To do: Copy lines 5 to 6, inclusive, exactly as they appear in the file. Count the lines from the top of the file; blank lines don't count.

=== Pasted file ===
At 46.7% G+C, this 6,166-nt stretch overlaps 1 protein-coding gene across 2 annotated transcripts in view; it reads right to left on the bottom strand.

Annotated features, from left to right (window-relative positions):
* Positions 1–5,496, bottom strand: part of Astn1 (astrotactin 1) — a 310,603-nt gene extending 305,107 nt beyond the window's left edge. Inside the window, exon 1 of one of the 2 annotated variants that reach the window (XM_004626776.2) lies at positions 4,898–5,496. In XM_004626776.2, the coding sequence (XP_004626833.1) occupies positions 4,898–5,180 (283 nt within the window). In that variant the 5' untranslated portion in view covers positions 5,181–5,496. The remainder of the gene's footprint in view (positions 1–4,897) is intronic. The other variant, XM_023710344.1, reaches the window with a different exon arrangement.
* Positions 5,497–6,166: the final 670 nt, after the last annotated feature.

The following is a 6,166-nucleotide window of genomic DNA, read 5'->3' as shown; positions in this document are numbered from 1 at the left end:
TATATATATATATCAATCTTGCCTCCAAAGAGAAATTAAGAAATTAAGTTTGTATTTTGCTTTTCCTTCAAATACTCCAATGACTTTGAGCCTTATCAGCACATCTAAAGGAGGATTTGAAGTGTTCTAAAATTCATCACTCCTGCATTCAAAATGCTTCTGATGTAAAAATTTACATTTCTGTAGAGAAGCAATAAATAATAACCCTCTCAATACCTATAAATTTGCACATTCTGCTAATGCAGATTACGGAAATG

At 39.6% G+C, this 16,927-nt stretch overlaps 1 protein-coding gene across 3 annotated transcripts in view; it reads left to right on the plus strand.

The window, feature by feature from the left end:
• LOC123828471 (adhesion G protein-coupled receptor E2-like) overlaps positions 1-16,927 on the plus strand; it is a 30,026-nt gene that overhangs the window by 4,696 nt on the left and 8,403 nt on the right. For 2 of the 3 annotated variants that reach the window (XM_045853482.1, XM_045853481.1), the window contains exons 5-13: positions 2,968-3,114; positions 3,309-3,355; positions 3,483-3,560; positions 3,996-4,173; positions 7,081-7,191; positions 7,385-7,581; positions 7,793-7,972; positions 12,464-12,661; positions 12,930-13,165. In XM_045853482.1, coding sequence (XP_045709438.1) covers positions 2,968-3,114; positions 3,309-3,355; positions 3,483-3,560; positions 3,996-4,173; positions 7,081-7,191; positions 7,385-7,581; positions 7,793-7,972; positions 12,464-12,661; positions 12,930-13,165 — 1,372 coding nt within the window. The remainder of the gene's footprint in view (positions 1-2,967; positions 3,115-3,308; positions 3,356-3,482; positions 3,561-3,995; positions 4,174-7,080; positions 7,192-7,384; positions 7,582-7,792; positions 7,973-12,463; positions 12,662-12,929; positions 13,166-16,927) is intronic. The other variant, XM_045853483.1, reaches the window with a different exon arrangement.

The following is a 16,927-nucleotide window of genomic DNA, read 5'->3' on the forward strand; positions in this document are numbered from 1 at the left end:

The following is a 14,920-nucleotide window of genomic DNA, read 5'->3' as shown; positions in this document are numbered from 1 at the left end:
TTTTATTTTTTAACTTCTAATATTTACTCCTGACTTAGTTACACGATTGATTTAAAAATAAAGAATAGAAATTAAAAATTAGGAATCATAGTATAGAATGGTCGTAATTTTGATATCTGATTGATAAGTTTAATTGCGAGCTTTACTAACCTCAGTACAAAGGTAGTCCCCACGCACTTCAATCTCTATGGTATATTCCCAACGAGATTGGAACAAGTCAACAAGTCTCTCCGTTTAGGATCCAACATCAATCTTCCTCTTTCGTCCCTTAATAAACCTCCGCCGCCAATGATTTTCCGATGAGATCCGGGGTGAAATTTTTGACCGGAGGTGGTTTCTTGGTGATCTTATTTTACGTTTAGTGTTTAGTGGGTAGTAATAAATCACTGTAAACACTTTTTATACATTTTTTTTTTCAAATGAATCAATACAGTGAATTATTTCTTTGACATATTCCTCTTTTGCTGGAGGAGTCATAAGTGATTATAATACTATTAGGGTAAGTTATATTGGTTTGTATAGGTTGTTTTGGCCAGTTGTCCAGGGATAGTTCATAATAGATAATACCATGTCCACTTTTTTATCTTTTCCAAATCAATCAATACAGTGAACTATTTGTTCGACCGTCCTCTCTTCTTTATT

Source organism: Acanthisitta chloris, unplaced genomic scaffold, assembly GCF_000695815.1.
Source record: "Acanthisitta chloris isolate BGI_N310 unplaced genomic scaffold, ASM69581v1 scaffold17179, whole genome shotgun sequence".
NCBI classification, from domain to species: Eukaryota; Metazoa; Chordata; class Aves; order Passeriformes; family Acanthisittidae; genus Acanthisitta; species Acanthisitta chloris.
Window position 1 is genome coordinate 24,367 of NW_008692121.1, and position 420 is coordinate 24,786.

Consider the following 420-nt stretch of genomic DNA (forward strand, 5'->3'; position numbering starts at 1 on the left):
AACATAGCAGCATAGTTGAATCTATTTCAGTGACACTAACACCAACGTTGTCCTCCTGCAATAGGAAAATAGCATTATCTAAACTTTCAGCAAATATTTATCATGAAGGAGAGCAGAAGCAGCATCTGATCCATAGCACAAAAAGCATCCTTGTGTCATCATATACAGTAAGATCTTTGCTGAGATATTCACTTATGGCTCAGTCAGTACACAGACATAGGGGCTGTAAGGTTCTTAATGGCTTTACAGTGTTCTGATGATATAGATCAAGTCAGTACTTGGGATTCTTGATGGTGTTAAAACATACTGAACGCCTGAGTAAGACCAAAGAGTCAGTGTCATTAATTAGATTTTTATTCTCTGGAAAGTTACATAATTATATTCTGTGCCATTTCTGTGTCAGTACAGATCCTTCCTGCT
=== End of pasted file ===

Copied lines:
The following is a 6,166-nucleotide window of genomic DNA, read 5'->3' as shown; positions in this document are numbered from 1 at the left end:
TATATATATATATCAATCTTGCCTCCAAAGAGAAATTAAGAAATTAAGTTTGTATTTTGCTTTTCCTTCAAATACTCCAATGACTTTGAGCCTTATCAGCACATCTAAAGGAGGATTTGAAGTGTTCTAAAATTCATCACTCCTGCATTCAAAATGCTTCTGATGTAAAAATTTACATTTCTGTAGAGAAGCAATAAATAATAACCCTCTCAATACCTATAAATTTGCACATTCTGCTAATGCAGATTACGGAAATG